And yet, affirmative action is sometimes critical to redress past discrimination and to enhance educational diversity. Hence, as noted previously, I would have voted in dissent with Justices Sotomayor and Ginsburg to strike the Michigan law prohibiting all racial preferences--especially because the law (invidiously, in my view) eliminated only racial (and gender) preferences, but left a myriad of other non-merit preferences untouched.]

Well there it is. Apparently, on issues involving racial discrimination, I'm more ideologically liberal than the Republican Justices--considerably more so than the most conservative ones: Scalia, Thomas, Roberts, and Alito. On the other hand, I'm evidently a bit less ideologically liberal than some of the Democratic Justices on some of the issues.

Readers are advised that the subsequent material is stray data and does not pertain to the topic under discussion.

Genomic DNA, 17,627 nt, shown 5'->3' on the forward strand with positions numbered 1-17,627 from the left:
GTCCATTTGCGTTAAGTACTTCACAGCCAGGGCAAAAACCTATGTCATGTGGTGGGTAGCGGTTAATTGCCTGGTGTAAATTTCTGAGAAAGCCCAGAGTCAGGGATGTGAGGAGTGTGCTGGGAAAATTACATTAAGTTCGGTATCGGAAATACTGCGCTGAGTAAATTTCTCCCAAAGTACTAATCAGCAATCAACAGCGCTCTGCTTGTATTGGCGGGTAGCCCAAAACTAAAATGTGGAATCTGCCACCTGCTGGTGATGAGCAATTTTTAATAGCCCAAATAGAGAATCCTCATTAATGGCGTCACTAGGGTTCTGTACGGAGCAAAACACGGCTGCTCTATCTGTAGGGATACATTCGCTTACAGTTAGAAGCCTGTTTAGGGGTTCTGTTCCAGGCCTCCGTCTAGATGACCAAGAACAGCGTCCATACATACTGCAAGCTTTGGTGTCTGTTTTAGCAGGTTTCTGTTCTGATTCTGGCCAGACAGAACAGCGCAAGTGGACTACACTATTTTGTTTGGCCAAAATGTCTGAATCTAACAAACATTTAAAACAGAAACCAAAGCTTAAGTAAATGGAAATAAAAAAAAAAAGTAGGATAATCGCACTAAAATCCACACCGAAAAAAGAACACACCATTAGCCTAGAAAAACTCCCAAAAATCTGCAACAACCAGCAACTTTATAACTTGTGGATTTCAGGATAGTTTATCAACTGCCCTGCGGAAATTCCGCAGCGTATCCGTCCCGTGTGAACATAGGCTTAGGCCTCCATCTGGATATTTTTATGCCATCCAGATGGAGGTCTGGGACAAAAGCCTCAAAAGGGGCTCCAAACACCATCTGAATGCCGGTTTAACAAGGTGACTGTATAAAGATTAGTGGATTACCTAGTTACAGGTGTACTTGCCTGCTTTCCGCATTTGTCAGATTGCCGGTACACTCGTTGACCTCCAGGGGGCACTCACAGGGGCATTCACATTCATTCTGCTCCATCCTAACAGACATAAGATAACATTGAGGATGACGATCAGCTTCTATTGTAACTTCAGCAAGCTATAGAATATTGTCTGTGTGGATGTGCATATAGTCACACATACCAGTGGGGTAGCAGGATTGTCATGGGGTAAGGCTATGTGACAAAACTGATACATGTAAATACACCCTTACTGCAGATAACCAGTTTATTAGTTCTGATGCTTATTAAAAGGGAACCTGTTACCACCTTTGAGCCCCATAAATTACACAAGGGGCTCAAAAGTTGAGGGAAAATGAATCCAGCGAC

Of course, many of these cases are very close. Who really knows within the dynamics of the Court how one's voting might be affected by alliances and other personal, policy and judicial considerations.

It is certainly much easier to opine how I would have voted in the vacuum of my own musings. Perhaps, if I were actually on the Court, confronting all the forces and influences that the Justices do, my own voting would be as partisan and ideologically lopsided as the Justices themselves.